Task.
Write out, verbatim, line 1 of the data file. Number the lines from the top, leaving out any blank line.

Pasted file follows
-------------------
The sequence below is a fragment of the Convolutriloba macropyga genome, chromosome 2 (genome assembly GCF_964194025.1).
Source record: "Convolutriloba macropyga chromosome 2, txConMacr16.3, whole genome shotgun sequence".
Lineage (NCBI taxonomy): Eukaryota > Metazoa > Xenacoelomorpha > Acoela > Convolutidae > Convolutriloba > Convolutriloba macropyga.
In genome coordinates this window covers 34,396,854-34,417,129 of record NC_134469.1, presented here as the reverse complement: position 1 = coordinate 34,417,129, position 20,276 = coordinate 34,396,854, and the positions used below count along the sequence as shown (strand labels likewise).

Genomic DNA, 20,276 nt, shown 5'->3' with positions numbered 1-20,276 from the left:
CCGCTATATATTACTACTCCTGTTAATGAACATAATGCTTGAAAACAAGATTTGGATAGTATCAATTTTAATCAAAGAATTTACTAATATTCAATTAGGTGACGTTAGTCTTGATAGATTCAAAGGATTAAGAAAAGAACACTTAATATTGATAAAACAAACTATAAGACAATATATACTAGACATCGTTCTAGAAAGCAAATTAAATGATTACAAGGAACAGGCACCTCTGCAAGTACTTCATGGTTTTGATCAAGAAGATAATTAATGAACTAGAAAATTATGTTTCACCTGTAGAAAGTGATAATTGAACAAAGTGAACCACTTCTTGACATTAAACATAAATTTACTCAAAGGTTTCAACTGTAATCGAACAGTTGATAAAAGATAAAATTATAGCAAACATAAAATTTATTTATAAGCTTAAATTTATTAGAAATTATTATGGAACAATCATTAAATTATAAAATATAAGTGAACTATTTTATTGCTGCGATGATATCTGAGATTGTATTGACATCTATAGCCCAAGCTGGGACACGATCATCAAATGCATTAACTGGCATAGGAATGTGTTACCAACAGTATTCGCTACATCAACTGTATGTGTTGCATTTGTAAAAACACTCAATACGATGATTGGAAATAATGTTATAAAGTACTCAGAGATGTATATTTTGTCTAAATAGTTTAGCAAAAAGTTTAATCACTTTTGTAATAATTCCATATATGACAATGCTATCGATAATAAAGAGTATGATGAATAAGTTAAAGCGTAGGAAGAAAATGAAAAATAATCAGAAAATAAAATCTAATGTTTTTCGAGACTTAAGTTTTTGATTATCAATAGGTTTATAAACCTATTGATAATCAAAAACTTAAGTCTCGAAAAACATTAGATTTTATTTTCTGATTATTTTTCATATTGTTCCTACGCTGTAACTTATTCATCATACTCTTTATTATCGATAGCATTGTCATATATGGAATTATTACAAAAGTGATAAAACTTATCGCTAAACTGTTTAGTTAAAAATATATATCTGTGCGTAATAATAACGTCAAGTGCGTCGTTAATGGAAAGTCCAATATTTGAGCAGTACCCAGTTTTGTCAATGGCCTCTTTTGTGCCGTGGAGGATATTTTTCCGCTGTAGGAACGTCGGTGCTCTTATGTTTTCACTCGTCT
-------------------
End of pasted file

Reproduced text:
The sequence below is a fragment of the Convolutriloba macropyga genome, chromosome 2 (genome assembly GCF_964194025.1).